Chapter 2 the evolution of management thinking

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Chapter 2 the evolution of management thinking

  1. 1. The Evolution ofManagement Thinking Chapter 2
  2. 2. New Approach to Management Success accrues to those who learn how  To be leaders  To Initiate change  To participate in and create organizations – with fewer managers – With less hierarchy that can change quickly Copyright © 2005 by South-Western, a division of Thomson Learning. All rights reserved.2
  3. 3. Management and Organization  Management philosophies and organization forms change over time to meet new needs  Some ideas and practices from the past are still relevant and applicable to management today Copyright © 2005 by South-Western, a division of Thomson Learning. All rights reserved.3
  4. 4. Historical Perspective  Provides a context or environment  Develops an understanding of societal impact  Achieves strategic thinking  Improves conceptual skills  Social, political, and economic forces have influenced organizations and the practice of management Copyright © 2005 by South-Western, a division of Thomson Learning. All rights reserved.4
  5. 5. Forces Influencing Organizations and Management  Social Forces - values, needs, and standards of behavior  Political Forces - influence of political and legal institutions on people & organizations  Economic Forces - forces that affect the availability, production, & distribution of a society’s resources among competing users Copyright © 2005 by South-Western, a division of Thomson Learning. All rights reserved.5
  6. 6. Management Perspectives Over Time Exhibit 2.1, p.44 2000 The Technology-Driven Workplace 1990 2010 The Learning Organization 1980 2010 Total Quality Management 2000 1970 Contingency Views 1950 2000 Systems Theory 2000 1940 Management Science Perspective 1930 1990 Humanistic Perspective 1890 1990 Classical 1940 2010 1870 Copyright © 2005 by South-Western, a division of Thomson Learning. All rights reserved.6
  7. 7. Classical Perspective: 3000 B.C. ● Rational, scientific approach to management – make organizations efficient operating machines ● Scientific Management ● Bureaucratic Organizations ● Administrative Principles Copyright © 2005 by South-Western, a division of Thomson Learning. All rights reserved.7
  8. 8. Scientific Management: Frederick Taylor 1856-1915 General Approach  Developed standard method for performing each job.  Selected workers with appropriate abilities for each job.  Trained workers in standard method.  Supported workers by planning work and eliminating interruptions.  Provided wage incentives to workers for increased output. Copyright © 2005 by South-Western, a division of Thomson Learning. All rights reserved.8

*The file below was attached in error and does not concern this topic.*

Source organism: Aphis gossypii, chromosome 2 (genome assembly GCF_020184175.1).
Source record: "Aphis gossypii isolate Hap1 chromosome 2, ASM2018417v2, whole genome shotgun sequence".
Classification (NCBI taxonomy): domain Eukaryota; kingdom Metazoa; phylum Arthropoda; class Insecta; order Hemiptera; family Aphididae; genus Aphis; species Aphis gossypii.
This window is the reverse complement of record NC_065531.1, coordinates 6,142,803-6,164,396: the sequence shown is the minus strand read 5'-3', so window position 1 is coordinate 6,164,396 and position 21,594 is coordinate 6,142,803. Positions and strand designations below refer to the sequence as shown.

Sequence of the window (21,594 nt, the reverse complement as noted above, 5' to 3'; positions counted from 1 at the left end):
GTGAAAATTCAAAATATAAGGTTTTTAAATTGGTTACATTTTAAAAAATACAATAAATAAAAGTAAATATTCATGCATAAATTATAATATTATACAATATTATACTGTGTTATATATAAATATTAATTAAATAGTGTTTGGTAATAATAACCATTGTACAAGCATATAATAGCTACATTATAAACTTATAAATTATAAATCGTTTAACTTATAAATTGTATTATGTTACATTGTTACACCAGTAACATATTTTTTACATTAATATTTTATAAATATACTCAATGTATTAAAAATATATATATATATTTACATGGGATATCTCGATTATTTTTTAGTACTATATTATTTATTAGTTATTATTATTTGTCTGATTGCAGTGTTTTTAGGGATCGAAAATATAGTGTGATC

9. 9. Scientific Management Contributions  Demonstrated the importance of compensation for performance.  Initiated the careful study of tasks and jobs.  Demonstrated the importance of personnel and their training. Criticisms  Did not appreciate social context of work and higher needs of workers.  Did not acknowledge variance among individuals.  Tended to regard workers as uninformed and ignored their ideas Copyright © 2005 by South-Western, a division of Thomson Learning. All rights reserved.9
  10. 10. Bureaucracy Organizations  Max Weber 1864-1920  Prior to Bureaucracy Organizations – European employees were loyal to a single individual rather than to the organization or its mission – Resources used to realize individual desires rather than organizational goals  Systematic approach –looked at organization as a whole Ethical Dilemma: The Supervisor Copyright © 2005 by South-Western, a division of Thomson Learning. All rights reserved.10
  11. 11. Bureaucracy Organizations Division of labor with Clear definitions of authority and responsibility Personnel are selected and promoted based Positions organized on technical in a hierarchy of authority qualifications Managers subject to Administrative acts Rules and procedures and decisions recorded that will ensure reliable in writing predictable behavior Management separate from the ownership of the organization Exhibit 2.3, p. 49 Copyright © 2005 by South-Western, a division of Thomson Learning. All rights reserved.11
  12. 12. Administrative Principles  Contributors: Henri Fayol, Mary Parker, and Chester I. Barnard  Focus: – Organization rather than the individual – Delineated the management functions of planning, organizing, commanding, coordinating, and controlling (Henri Fayol) Copyright © 2005 by South-Western, a division of Thomson Learning. All rights reserved.12
  13. 13. Henri Fayol 1841-1925 14 General Principles of Management  Division of labor  Centralization  Authority  Scalar chain  Discipline  Order  Unity of command  Equity  Unity of direction  Stability and  Subordination of tenure of staff individual interest  Initiative  Remuneration  Esprit de corps Copyright © 2005 by South-Western, a division of Thomson Learning. All rights reserved.13
  14. 14. Mary Parker Follett 1868-1933  Importance of common super-ordinate goals for reducing conflict in organizations – Popular with businesspeople of her day – Overlooked by management scholars – Contrast to scientific management – Reemerging as applicable in dealing with rapid change in global environment  Leadership – importance of people vs. engineering techniques Ethics - Power - Empowerment Copyright © 2005 by South-Western, a division of Thomson Learning. All rights reserved.14
  15. 15. Chester Barnard 1886-1961  Informal Organization – Cliques – Naturally occurring social groupings  Acceptance Theory of Authority – Free will – Can choose to follow management orders Copyright © 2005 by South-Western, a division of Thomson Learning. All rights reserved.15